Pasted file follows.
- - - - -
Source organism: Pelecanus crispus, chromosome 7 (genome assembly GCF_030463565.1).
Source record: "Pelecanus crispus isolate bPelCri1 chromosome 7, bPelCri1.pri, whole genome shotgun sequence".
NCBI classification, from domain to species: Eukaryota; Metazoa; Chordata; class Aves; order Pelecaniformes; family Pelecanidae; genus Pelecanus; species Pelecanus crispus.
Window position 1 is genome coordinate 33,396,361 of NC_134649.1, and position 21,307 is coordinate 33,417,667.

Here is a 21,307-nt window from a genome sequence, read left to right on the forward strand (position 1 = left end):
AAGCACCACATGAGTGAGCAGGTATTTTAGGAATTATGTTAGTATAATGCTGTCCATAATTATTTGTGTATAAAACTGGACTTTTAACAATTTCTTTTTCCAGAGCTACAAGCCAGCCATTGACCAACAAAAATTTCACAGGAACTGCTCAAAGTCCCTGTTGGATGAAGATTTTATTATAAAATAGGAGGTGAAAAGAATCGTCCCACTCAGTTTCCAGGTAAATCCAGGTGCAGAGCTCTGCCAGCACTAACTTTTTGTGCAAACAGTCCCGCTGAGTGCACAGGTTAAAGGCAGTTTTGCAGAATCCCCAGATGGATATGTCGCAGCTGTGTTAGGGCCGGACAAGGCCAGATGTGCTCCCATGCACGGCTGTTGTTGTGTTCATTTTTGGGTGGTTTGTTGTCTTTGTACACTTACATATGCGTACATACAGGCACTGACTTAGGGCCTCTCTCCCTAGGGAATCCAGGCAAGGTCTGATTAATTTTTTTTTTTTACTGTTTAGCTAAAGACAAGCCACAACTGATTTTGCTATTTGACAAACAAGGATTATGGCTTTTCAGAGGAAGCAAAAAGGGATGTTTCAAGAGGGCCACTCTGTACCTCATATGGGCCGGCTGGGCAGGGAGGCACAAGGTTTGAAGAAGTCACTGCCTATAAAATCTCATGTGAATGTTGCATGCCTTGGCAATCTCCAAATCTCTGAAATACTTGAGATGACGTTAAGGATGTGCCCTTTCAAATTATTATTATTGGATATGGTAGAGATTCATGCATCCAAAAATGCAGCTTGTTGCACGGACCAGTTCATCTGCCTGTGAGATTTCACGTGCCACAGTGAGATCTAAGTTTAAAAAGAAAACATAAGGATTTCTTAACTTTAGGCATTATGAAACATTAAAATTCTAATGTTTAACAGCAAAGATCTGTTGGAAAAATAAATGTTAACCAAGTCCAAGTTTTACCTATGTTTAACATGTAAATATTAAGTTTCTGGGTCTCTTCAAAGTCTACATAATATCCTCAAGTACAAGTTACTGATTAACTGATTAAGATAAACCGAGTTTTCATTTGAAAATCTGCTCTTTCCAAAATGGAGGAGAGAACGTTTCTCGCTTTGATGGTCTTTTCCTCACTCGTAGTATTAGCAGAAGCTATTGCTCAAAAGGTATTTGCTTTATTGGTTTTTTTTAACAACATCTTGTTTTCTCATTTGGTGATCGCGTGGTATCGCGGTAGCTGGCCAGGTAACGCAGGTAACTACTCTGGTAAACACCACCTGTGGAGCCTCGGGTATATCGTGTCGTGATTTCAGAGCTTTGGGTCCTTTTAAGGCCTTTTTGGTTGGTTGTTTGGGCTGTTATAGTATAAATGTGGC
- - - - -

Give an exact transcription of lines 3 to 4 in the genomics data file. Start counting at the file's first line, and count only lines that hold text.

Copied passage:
NCBI classification, from domain to species: Eukaryota; Metazoa; Chordata; class Aves; order Pelecaniformes; family Pelecanidae; genus Pelecanus; species Pelecanus crispus.
Window position 1 is genome coordinate 33,396,361 of NC_134649.1, and position 21,307 is coordinate 33,417,667.